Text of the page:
Advertisement

Beginner's Heart

Beginner's Heart

cows, vegetarianism & tangled ethics ~

America has a love affair w/ meat. We eat — literally — tons of it a day. About 1/2 pound per capita. Considering how many of my friends are vegetarians and vegans, that means someone is eating a LOT more.

I have a conflicted relationship w/ meat. I like a good prime rib as much as most Okies — more than many :). But I also don’t like cruelty. And I’ve heard, too, the argument that meat takes more resources. Which is true, but only if you raise meat the factory farming way.

Advertisement

I try to buy local meat — from Okie farmers, who raise their animals on real farms. Not ‘grow’ their meat on factory farms <shudder>. And while driving back from vacation the other day, winding through miles and miles of what Okies tend to call cattle ‘ranches,’ not farms, I had this epiphany: beef is about the only thing you can raise on a lot of Okie land. Unless you irrigate, which has its own environmental impact. Cattle are the logical way to turn dry pasture into food. IF you don’t use corn to feed them up, and don’t run so many you have to buy winter silage. Run what you can feed on your own land, and they’re a relatively reasonable energy conversion mechanism :).

Advertisement

And cattle are a renewable resource, if you think about it. But yes, they’re sentient. However, new research says the same thing (on a lesser scale, of course) about plants. Sagebrush, to be exact. They warn their relatives about danger. Seems to me that means a couple of important things: they know danger. They don’t like it. They feel a kind of ‘fear’ and communicate that.

So to me, who will no longer eat poor piggies (see the earlier guilt-ridden post), there’s a bit of solace in the idea that cattle may, in reasonable quantities, be okay to eat. I was feeling a bit guilty about the GREAT prime rib I had on vacation :). But thinking about the dry Oklahoma pasture, and the 10-day forecast of 100˚+ weather (and no rain), I’m remembering the miles of pasture and thinking about the uses of cattle.

Advertisement

This is prairie country, where bovines (buffalo) roamed the tall grass prairie for millenia. Cattle aren’t a lot different, if you think about it. So I probably won’t stop eating beef — at least not completely :). And I’m letting go of the guilt for the prime rib on vacation. But I think I’ll be eating less meat in general. And trying to give thanks for the deaths that sustain my life. Even the corn & tomatoes I hope to buy at tomorrow’s market :).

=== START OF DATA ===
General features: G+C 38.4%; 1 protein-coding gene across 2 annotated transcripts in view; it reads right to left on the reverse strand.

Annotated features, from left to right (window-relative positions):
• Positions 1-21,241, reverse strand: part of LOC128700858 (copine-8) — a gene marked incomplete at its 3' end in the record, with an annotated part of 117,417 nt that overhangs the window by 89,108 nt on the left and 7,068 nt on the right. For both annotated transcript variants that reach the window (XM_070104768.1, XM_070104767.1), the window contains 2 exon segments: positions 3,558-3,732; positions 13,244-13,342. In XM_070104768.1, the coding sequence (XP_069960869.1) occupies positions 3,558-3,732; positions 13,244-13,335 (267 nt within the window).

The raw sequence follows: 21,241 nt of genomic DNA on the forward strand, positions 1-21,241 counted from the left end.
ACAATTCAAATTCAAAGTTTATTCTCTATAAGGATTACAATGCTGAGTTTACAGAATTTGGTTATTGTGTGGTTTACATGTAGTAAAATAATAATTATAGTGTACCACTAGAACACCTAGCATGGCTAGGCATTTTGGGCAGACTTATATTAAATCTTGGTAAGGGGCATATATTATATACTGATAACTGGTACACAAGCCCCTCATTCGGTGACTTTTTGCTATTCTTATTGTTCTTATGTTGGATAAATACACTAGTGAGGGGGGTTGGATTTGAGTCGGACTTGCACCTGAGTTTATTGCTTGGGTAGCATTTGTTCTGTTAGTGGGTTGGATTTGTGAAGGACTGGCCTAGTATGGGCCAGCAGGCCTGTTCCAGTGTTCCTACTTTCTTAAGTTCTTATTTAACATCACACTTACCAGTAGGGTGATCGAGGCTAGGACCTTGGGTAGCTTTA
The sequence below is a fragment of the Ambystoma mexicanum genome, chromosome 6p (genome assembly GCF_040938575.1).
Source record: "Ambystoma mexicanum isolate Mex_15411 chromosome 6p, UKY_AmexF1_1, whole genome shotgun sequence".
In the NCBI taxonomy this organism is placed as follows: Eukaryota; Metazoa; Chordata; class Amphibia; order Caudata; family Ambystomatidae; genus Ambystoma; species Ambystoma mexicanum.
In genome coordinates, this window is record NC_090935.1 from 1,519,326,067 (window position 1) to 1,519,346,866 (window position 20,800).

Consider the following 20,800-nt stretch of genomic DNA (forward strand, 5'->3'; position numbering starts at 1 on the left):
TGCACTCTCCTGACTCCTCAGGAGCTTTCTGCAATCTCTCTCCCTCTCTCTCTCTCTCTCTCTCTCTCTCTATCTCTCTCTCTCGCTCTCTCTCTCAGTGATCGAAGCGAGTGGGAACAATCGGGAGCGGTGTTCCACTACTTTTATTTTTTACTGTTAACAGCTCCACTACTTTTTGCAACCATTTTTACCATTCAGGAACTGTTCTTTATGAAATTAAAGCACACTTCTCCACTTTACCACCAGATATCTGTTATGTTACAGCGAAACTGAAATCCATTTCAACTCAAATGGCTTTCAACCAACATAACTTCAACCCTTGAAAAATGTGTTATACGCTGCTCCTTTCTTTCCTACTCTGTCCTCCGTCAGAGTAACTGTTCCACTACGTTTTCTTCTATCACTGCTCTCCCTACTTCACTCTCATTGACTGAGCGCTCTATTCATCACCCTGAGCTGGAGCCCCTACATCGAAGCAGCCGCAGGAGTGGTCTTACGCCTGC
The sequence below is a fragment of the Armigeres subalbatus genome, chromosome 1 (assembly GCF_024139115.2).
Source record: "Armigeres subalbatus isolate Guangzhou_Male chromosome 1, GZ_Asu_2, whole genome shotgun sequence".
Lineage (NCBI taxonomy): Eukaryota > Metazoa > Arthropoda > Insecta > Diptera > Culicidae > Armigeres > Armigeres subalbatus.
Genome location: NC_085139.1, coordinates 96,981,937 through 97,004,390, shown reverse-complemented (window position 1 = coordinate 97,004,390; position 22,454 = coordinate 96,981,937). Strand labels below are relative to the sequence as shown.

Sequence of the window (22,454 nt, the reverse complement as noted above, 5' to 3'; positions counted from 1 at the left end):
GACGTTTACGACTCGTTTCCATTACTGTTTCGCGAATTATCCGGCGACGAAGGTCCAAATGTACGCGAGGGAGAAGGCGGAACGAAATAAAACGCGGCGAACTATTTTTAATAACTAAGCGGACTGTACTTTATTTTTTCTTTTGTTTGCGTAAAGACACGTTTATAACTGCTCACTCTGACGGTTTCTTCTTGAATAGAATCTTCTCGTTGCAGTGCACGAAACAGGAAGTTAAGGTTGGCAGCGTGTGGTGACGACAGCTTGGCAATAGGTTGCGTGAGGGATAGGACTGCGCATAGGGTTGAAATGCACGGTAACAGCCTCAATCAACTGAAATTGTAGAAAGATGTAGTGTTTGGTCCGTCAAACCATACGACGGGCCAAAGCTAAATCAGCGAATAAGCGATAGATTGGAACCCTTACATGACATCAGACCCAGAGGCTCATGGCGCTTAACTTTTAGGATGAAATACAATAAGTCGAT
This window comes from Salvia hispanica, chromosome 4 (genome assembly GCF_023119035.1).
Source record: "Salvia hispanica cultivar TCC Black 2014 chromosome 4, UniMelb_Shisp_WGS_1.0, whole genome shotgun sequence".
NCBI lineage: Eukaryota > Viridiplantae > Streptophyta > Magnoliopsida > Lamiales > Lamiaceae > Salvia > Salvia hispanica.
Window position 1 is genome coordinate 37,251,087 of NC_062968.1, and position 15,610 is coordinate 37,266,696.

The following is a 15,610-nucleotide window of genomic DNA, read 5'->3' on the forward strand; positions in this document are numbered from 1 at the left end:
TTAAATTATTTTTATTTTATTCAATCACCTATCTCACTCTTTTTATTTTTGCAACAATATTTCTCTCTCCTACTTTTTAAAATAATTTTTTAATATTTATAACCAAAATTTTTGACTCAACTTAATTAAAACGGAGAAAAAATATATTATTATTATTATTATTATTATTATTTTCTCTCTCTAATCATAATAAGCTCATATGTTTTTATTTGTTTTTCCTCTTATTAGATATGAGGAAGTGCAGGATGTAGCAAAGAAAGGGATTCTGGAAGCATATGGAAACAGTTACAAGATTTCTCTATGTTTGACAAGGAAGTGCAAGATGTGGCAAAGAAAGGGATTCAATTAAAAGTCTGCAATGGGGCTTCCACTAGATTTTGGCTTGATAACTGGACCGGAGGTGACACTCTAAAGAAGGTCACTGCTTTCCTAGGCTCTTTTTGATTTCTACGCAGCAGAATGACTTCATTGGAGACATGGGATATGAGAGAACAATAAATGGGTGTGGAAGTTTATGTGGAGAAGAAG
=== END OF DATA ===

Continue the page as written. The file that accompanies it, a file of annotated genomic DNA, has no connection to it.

Previous Posts

grumpy days
In case you're wondering? I have no magic cure for grouchy days. Those days when every chore you have to do looms like Everest, and even the things ...

posted 2:51:19pm Jul. 03, 2015 | read full post »

secrets, closets, and religious judgment
I have a dear friend who is, almost certainly, gay. We never discuss this -- sexual behaviour isn't a normal topic of conversation in most friendships! I worry that my friend has no partner, that my friend's church and community are adamantly ...

posted 2:02:52pm Jul. 01, 2015 | read full post »

a surefire cure for the blues
Carrots?? Carrots cure the blues?? Welllll, not exactly... But a trip to the Farmer's Market, a cast iron skillet, and an hour+ of prep time will. For sure. ...

posted 5:29:43pm Jun. 27, 2015 | read full post »

home again, home again...or, the quilt vs bad fondue
So after two afternoons of rental cars, two days of airplanes, and a packed day of looking at a house, we're home. And boy -- home seldom looked so ...

posted 9:58:02pm Jun. 24, 2015 | read full post »

transplanting
Today, as I listened to the housing inspector recite the (very small) flaws our new house has, I thought about change. About moving, about uprooting, about ...

posted 4:43:04pm Jun. 22, 2015 | read full post »

Advertisement


Report as Inappropriate

You are reporting this content because it violates the Terms of Service.

All reported content is logged for investigation.